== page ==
Reading a book for fun, or even fun and a quick review, is a pretty light-hearted affair.  Reading a book for the Lit Lunchbox Edgars is more complicated, involving colored markers and little sticky flags.  It’s very upsetting to forget a minor character’s name or be searching through the pages to find the perfect example of the point your trying to make.  I liked the book the first time.  On second reading, Life or Death definitely holds up.  Totally nomination – worthy.

The book opens with a prison escape. Okay, you don’t really know it’s a prison escape, but that’s what it is.  Audie Palmer is swimming for his life away from the Three Rivers Federal Correctional Institute. The catch is, he was due to be released the very next day.  What would cause a man to risk 20 more years in prison, just to get out a day early?  That question haunts the subsequent chapters, as the reader is exposed, little by little, to more information that explains what kind of man Audie is (a good one), what reason he has for making a midnight escape (an excellent one), and how hard the bad guys will work to bring him down (very, very hard).

Life and Death is replete with believable, interesting characters, including Audie himself; his best friend and cellmate Moss Webster; his brother Carl; Benita, the love of his life, hero cop Deputy Ryan Valdez; and one of my favorites ever, FBI special Agent Desiree Furness.  Desiree is tiny but mighty, and even more important, she’s smart and she listen to her gut.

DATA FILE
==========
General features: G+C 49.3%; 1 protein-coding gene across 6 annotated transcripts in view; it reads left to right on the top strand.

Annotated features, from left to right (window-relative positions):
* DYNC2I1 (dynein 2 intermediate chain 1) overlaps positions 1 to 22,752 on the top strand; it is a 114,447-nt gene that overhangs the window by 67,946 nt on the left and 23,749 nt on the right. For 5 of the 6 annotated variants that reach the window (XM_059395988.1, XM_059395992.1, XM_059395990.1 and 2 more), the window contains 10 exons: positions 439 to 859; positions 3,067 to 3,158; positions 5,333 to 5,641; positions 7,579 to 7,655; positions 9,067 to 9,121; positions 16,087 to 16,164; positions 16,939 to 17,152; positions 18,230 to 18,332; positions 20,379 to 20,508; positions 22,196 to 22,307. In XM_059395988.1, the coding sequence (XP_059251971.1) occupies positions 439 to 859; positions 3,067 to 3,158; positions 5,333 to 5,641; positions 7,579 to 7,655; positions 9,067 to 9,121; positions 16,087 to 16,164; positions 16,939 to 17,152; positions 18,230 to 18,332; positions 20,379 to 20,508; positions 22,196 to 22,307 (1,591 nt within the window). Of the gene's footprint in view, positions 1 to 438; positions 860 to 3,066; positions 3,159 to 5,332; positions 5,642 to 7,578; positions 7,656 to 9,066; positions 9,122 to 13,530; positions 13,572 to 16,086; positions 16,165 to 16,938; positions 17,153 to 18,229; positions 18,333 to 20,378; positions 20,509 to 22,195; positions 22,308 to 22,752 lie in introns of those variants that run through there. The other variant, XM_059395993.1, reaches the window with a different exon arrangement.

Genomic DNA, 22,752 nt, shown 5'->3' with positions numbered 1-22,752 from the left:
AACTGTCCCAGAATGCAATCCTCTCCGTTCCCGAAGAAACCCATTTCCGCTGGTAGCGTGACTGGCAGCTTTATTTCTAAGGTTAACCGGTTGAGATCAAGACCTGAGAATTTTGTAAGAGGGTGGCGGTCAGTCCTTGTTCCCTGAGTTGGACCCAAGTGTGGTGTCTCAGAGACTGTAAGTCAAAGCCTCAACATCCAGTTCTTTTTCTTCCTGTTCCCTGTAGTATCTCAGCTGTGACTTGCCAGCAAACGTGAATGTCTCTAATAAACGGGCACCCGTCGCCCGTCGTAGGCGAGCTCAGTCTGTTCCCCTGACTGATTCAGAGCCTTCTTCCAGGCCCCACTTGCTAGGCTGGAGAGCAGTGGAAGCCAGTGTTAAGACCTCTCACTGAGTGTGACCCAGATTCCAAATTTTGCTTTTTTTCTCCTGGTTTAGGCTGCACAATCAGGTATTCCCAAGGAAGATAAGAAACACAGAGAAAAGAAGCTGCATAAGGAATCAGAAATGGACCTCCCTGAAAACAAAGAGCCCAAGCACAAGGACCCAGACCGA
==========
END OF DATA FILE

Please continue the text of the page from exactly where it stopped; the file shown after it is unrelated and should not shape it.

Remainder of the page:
It’s a classic thriller of the “chase” type – can Audie accomplish his goal with so many people looking to hunt him down?  The book is constructed from multiple perspectives, with overlapping layers, which can lead the unwary reader into rushing… but don’t.  There are several shocking scenes along the way, and as a result, the final confrontation carries real threat.  You fear the loved and innocent will die, because you’ve seen Robotham go there already.